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French Organ Music
Jean LANGLAIS (1907-1991)

Suite Brève (1947)
Incantation pour un jour Saint (1949)
Olivier MESSIAEN (1908-1992)

Offrande au Saint Sacrement

Gaston LITAIZE (1909-1991)

Scherzo (1932)
Lied (1934)
Epiphanie

Guy ROPARTZ (1864-1955)

Prélude funèbre (1896)
Louis VIERNE (1870-1937)

Three Improvisations

Marcel DUPRE (1886-1971)

Evocation (1941)
Colin Walsh (organ of Lincoln Cathedral)
Recorded at Lincoln Cathedral 1 - 4 September 2003. DDD
GUILD GMCD 7278 [77.22]


Guild records have released an exceptionally fine recording of French organ music which embraces three generations of composers. This spans a period of some seventy years, ranging mainly from the late-romanticism of the early 1900s to the very different sound-world of the 1960s.

Guy Ropartz and Louis Vierne, were both pupils of César Franck. Marcel Dupré was a protégé of Vierne. Jean Langlais, Gaston Litaize and Olivier Messiaen were pupils of Dupré and all three entered Dupré’s Organ Class at the Paris Conservatoire in 1927. As fate would have it, they all died within the space of a few months, in 1991-92. By this time Messiaen had achieved word-wide recognition and Langlais was gaining acclaim as the successor of Franck and Tournemire at the Basilica of Sainte-Clotilde.

Langlais and Litaize were both blind (as was Vierne) and they both benefited from the inspiring musical education provided by the Institut des Jeunes Aveugles in Paris. After his studies with Dupré, Langlais joined the Composition Class of Paul Dukas, who told him that he was "a born composer."

The Suite Brève (1947) was one of the first works which Langlais published as Organiste du Grande Orgue de la Basilique Ste Clotilde, soon after his appointment late in 1945. The freshness and individuality of the music won many friends in France and America but provoked a more negative reaction from conservative British church circles. Langlais’s chant-based Incantation pour un jour Saint (1949) was inspired by the ancient liturgy of the Easter Vigil, which marks the first celebration of the resurrection of Christ during the night preceding Easter Sunday.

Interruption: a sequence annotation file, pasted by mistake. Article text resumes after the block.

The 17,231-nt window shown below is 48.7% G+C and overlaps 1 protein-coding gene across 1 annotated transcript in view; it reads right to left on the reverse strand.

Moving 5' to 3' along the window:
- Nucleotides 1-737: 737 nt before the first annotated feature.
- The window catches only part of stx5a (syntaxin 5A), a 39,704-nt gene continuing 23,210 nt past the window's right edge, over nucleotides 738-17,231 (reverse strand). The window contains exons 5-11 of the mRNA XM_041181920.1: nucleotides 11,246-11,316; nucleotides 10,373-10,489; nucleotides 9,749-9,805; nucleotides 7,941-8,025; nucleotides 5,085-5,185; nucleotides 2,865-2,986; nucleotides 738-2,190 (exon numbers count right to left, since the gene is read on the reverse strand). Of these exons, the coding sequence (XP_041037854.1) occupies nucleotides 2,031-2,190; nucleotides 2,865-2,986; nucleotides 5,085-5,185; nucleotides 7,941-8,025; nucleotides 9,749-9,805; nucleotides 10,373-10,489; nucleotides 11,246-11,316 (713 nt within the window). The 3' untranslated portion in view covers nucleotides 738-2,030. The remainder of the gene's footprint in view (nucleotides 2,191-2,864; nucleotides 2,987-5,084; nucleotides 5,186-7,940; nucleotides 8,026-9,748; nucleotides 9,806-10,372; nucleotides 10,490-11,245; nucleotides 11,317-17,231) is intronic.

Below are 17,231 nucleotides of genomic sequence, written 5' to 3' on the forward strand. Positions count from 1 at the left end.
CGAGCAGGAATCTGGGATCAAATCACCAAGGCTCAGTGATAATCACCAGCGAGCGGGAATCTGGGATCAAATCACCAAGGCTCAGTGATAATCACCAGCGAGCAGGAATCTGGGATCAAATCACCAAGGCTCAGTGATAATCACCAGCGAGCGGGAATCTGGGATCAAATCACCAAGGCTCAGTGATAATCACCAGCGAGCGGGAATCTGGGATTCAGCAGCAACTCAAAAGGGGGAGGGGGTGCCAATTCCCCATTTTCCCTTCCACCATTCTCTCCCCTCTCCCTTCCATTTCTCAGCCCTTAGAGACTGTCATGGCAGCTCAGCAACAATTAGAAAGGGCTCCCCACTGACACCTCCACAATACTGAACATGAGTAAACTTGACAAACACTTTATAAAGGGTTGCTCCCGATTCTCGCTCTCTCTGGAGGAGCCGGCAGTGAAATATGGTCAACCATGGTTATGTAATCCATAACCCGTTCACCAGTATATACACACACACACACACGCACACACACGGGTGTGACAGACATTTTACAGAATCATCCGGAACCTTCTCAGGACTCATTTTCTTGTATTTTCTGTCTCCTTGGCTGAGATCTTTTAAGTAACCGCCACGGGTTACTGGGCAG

Olivier Messiaen was a complex and original thinker who frequently ventured into foreign and often exotic worlds of musical expression, far removed from those in which his contemporaries moved. The manuscript of Messiaen’s Offrande au Saint Sacrement was discovered among his papers by his widow after his death. This piece, which is thought to be an early work, was published as recently as 2001.

Gaston Litaize has never acquired a worldwide reputation on quite the same scale as Messiaen or Langlais, but he was a distinguished teacher and a great performing artist with an encyclopaedic repertoire. Two of his works in this programme are concert pieces, taken from a set of Douze Pièces composed at various times during the 1930s, and published in 1939. The feather-light Scherzo (1932) is a worthy successor to the French tradition of concert scherzos established in the 19th century by Gigout and Widor, and then developed by Louis Vierne and Maurice Duruflé. The Lied of (1934) is a deeply-felt and beautifully-proportioned song-without-words.